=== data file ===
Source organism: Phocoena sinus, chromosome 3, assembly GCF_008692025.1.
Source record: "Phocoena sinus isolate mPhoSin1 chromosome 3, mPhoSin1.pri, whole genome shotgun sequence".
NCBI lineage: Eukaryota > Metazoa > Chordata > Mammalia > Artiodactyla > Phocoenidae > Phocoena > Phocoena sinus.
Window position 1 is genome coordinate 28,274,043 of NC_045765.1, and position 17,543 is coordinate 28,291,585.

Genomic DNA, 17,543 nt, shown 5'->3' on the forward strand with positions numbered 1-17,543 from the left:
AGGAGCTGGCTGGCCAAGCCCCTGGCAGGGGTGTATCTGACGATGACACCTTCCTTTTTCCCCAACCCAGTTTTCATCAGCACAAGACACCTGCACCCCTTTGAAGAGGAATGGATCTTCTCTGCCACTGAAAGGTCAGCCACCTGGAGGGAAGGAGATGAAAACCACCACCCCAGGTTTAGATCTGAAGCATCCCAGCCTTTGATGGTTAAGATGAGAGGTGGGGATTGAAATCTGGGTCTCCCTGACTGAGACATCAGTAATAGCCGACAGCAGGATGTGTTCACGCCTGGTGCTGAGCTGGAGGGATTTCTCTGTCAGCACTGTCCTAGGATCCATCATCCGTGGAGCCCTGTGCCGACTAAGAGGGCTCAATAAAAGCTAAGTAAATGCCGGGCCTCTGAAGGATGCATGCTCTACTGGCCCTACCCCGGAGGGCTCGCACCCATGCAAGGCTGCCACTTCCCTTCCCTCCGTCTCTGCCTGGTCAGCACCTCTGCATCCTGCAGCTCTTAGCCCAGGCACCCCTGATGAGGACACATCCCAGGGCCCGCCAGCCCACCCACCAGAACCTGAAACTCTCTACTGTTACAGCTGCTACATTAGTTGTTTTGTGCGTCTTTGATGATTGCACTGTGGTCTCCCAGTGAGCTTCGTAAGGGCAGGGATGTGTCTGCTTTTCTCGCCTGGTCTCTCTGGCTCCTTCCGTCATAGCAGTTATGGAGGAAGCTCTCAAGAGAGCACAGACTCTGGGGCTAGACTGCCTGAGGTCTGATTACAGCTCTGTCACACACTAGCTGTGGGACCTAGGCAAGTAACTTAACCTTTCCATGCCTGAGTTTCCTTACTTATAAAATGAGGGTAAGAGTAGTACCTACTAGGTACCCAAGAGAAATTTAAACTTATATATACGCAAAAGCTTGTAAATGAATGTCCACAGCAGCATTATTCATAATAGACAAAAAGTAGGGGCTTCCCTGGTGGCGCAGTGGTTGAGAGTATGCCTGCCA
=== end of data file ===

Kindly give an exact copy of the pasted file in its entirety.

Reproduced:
Source organism: Phocoena sinus, chromosome 3, assembly GCF_008692025.1.
Source record: "Phocoena sinus isolate mPhoSin1 chromosome 3, mPhoSin1.pri, whole genome shotgun sequence".
NCBI lineage: Eukaryota > Metazoa > Chordata > Mammalia > Artiodactyla > Phocoenidae > Phocoena > Phocoena sinus.
Window position 1 is genome coordinate 28,274,043 of NC_045765.1, and position 17,543 is coordinate 28,291,585.

Genomic DNA, 17,543 nt, shown 5'->3' on the forward strand with positions numbered 1-17,543 from the left:
AGGAGCTGGCTGGCCAAGCCCCTGGCAGGGGTGTATCTGACGATGACACCTTCCTTTTTCCCCAACCCAGTTTTCATCAGCACAAGACACCTGCACCCCTTTGAAGAGGAATGGATCTTCTCTGCCACTGAAAGGTCAGCCACCTGGAGGGAAGGAGATGAAAACCACCACCCCAGGTTTAGATCTGAAGCATCCCAGCCTTTGATGGTTAAGATGAGAGGTGGGGATTGAAATCTGGGTCTCCCTGACTGAGACATCAGTAATAGCCGACAGCAGGATGTGTTCACGCCTGGTGCTGAGCTGGAGGGATTTCTCTGTCAGCACTGTCCTAGGATCCATCATCCGTGGAGCCCTGTGCCGACTAAGAGGGCTCAATAAAAGCTAAGTAAATGCCGGGCCTCTGAAGGATGCATGCTCTACTGGCCCTACCCCGGAGGGCTCGCACCCATGCAAGGCTGCCACTTCCCTTCCCTCCGTCTCTGCCTGGTCAGCACCTCTGCATCCTGCAGCTCTTAGCCCAGGCACCCCTGATGAGGACACATCCCAGGGCCCGCCAGCCCACCCACCAGAACCTGAAACTCTCTACTGTTACAGCTGCTACATTAGTTGTTTTGTGCGTCTTTGATGATTGCACTGTGGTCTCCCAGTGAGCTTCGTAAGGGCAGGGATGTGTCTGCTTTTCTCGCCTGGTCTCTCTGGCTCCTTCCGTCATAGCAGTTATGGAGGAAGCTCTCAAGAGAGCACAGACTCTGGGGCTAGACTGCCTGAGGTCTGATTACAGCTCTGTCACACACTAGCTGTGGGACCTAGGCAAGTAACTTAACCTTTCCATGCCTGAGTTTCCTTACTTATAAAATGAGGGTAAGAGTAGTACCTACTAGGTACCCAAGAGAAATTTAAACTTATATATACGCAAAAGCTTGTAAATGAATGTCCACAGCAGCATTATTCATAATAGACAAAAAGTAGGGGCTTCCCTGGTGGCGCAGTGGTTGAGAGTATGCCTGCCA